Eye For Film >> Movies >> Street Days (2010) Film Review
Reviewed by: Andrew Robertson
Chekie is a heroin addict. Any number of films have shown us the perils of junk - Requiem For A Dream, Sid And Nancy and Trainspotting, to name but three - but Street Days is made unique by its setting. The former Soviet Socialist Republic of Georgia has a 'lost generation', a messy history, a corrupt present, and Street Days uses them all to build a bleak and touching portrait of an individual's dilemma.
It features the debut role of Guga Kotetishvili, but his inexperience in front of the camera is not in evidence. He's the wisest, the canniest of the junkies who hang around near his son's school. He knows, if you will, the score. Too much so, in fact, as an abortive attempt to secure some stuff brings him to the attention of the police. To make their name they're going to try to bust a Minister's son, and they need Chekie's help to do it. That the Minister is a childhood friend of Chekie just compounds the situation. It's that gap in outcomes after the dissolution of the State that gives Street Days an edge. People left in situations they are not equipped to handle, some adult, some children, a generation whose successes are kleptocrats and whose failures are petty thieves, the rich drunks and the poor junkies. It's all a mess, but the film isn't.
At times there is comedy; a drunken dinner with Zaza Cheishvili (played by Zura Sharia), whose ministry is never quite specified, descends into maudlin reminiscences and gossip. At others tragedy; Chekie's connection lives with an aging father who disapproves of his activities, and things take a shocking turn. There's a casualness around firearms that might seem surprising to European eyes, and a kidnapping that goes sour despite the bunny and wolf costumes. One could criticise a foreshadowing history lesson, but to do so would be to miss the point - that spiriting someone away for ransom is part of Georgia's history is vital to understanding how many of (and in how many ways) the characters have been stolen away, or from, or both.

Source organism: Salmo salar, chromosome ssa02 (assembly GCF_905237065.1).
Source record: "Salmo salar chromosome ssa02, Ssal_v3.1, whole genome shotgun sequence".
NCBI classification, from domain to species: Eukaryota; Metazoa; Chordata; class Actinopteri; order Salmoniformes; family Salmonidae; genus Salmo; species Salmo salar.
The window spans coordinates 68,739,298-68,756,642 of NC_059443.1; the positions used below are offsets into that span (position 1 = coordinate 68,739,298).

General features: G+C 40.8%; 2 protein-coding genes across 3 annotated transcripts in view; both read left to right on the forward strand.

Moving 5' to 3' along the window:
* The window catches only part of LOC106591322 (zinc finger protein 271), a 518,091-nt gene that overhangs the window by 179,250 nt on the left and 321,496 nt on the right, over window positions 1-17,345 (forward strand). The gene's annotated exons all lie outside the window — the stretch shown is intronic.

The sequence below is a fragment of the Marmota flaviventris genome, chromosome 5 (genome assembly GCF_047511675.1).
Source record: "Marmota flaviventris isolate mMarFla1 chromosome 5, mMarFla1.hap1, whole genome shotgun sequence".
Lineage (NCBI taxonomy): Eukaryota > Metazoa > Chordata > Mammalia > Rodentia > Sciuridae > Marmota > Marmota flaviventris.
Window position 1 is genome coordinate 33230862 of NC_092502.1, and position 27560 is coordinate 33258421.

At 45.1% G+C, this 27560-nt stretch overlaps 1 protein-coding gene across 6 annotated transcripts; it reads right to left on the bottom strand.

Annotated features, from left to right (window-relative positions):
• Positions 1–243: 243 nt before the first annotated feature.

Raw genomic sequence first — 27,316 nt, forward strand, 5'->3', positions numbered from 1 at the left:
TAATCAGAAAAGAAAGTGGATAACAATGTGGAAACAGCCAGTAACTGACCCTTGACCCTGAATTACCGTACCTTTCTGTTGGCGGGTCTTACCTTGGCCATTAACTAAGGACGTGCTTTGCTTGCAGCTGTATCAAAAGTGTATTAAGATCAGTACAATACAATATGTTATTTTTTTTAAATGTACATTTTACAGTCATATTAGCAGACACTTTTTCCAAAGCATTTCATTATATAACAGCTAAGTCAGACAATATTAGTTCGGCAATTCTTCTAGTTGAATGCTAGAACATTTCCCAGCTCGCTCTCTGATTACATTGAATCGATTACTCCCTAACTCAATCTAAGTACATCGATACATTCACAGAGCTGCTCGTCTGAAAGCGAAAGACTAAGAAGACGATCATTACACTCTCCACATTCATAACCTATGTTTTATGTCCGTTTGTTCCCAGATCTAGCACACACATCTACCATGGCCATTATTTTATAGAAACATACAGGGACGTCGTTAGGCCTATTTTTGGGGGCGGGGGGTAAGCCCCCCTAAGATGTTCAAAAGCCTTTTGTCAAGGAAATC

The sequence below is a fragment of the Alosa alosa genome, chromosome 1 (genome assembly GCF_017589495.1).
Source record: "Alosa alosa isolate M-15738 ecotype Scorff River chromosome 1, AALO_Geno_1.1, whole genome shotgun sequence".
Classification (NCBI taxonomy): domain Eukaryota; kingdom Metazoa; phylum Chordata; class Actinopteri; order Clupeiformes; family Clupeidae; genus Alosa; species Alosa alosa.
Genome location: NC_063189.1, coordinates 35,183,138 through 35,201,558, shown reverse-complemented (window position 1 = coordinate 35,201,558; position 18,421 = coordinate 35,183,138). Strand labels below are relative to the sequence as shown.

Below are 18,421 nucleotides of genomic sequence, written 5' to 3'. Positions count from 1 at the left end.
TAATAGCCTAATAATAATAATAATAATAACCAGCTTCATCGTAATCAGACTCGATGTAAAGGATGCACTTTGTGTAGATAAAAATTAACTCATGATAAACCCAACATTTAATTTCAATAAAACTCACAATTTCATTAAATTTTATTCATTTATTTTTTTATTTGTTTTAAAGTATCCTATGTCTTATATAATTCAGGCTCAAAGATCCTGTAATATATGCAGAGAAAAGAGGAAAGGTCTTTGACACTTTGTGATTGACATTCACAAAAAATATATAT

Inspired by a short story written by Mamuka Kherkheulidze, this has three listed scriptwriters and a 'participation' credit that takes it to four. That's often a hallmark of a troubled production, but here it appears to have done the opposite - the dialogue is crisp, believable throughout. Some of it is apparently improvised, contributing to a realist sensibility without the use of 'shaky-cam', a documentary air among the squalor and decay of modern Tblisi.
Rusiko Kobiashvili is Nini, Chekie's long-suffering wife, having to juggle debts, her child, and her addict husband. Among the supporting cast she's notable, but so too are the chorus of addicts who follow Chekie everywhere. Then there are the police, led by the truly menacing Zurab Begalishvili. With a shock of white hair, aviator glasses, and what appears to be a broken moral compass he gives Chekie a choice; get young Ika (Irakli Ramishvili) caught with heroin in his bloodstream and in his possession, or go to jail for the rest of his life.
Levan Koguashvili has directed a documentary (Women From Georgia) and a short, but this is his debut feature. It's very good too, with a realistic script and some excellent performances well captured by the camera work of Archil Akhvlediani.
To be boring and talk about film technology, Street Days is another film shot with the Red platform, and its digital nature means that shots can be given time to develop organically over multiple takes, and its depth means that the palette of blues and browns is well captured.
The film sat well in the company of Police, Adjective at EIFF 2010, sharing a quasi-documentary eye and compelling moral core. It feels real, which makes it even more bleak as it unfolds. It should be no surprise that heroin screws you up, but Street Days' style, setting, and skill show that there's more than that that can destroy a life, if not a whole generation.Reviewed on: 30 Jul 2010